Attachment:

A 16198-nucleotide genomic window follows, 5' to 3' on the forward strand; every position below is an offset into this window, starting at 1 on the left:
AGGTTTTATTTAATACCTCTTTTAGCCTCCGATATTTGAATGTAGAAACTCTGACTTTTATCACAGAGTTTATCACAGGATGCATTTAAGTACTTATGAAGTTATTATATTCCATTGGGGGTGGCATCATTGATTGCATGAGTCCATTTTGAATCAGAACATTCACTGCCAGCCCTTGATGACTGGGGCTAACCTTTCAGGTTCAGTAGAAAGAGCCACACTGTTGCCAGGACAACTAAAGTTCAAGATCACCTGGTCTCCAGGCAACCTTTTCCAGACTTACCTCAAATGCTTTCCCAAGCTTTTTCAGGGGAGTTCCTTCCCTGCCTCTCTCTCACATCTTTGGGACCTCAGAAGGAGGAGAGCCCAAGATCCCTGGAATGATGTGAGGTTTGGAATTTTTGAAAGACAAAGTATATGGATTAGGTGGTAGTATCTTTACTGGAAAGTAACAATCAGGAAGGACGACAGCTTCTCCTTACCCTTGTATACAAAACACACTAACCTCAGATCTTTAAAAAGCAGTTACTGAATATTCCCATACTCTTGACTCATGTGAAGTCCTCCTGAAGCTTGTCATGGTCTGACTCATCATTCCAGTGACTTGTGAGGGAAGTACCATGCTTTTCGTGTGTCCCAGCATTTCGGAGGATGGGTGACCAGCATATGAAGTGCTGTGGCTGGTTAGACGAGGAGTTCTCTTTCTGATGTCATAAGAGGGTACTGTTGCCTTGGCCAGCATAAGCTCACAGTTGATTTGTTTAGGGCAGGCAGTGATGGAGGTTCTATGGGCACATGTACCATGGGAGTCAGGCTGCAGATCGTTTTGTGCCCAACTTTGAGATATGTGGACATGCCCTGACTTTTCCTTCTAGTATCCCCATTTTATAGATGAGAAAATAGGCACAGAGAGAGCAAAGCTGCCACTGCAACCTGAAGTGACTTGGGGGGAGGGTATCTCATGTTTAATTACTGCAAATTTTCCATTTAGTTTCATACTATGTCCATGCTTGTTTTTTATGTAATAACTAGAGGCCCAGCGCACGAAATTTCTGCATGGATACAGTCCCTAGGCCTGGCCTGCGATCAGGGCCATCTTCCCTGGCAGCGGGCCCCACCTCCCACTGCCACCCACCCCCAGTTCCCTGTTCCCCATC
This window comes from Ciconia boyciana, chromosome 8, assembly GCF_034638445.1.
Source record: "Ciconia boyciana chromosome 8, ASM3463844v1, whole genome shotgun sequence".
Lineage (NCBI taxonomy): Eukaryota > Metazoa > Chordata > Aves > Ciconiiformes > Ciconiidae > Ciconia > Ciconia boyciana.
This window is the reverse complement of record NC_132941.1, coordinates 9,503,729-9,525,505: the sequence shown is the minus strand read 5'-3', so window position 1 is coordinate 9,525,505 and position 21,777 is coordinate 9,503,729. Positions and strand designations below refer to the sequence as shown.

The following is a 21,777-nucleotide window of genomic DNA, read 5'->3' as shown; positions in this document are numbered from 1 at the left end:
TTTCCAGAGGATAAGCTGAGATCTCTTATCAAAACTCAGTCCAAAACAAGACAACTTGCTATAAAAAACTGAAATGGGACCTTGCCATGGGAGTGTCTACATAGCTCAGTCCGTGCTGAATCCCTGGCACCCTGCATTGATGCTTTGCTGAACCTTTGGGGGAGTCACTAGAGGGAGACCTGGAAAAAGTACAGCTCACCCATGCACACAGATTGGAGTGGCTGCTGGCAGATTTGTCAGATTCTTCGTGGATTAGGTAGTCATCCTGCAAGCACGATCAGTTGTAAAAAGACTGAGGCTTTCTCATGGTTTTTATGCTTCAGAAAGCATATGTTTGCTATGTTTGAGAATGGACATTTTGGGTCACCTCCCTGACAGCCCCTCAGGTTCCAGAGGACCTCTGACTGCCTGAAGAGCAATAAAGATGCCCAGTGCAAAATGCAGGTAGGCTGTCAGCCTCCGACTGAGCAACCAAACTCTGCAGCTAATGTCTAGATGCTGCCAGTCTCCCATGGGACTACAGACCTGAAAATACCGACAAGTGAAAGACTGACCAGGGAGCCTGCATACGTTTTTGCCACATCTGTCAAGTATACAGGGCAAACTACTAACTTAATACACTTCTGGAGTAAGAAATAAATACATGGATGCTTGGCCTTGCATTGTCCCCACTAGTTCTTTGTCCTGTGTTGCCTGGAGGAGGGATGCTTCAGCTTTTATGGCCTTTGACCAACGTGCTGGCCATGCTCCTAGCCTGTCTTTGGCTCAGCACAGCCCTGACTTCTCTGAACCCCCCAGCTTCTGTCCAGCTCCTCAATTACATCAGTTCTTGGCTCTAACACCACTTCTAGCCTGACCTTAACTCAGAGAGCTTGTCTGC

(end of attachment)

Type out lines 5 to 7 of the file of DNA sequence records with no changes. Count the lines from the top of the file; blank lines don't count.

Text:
Lineage (NCBI taxonomy): Eukaryota > Metazoa > Chordata > Aves > Ciconiiformes > Ciconiidae > Ciconia > Ciconia boyciana.
This window is the reverse complement of record NC_132941.1, coordinates 9,503,729-9,525,505: the sequence shown is the minus strand read 5'-3', so window position 1 is coordinate 9,525,505 and position 21,777 is coordinate 9,503,729. Positions and strand designations below refer to the sequence as shown.

The following is a 21,777-nucleotide window of genomic DNA, read 5'->3' as shown; positions in this document are numbered from 1 at the left end: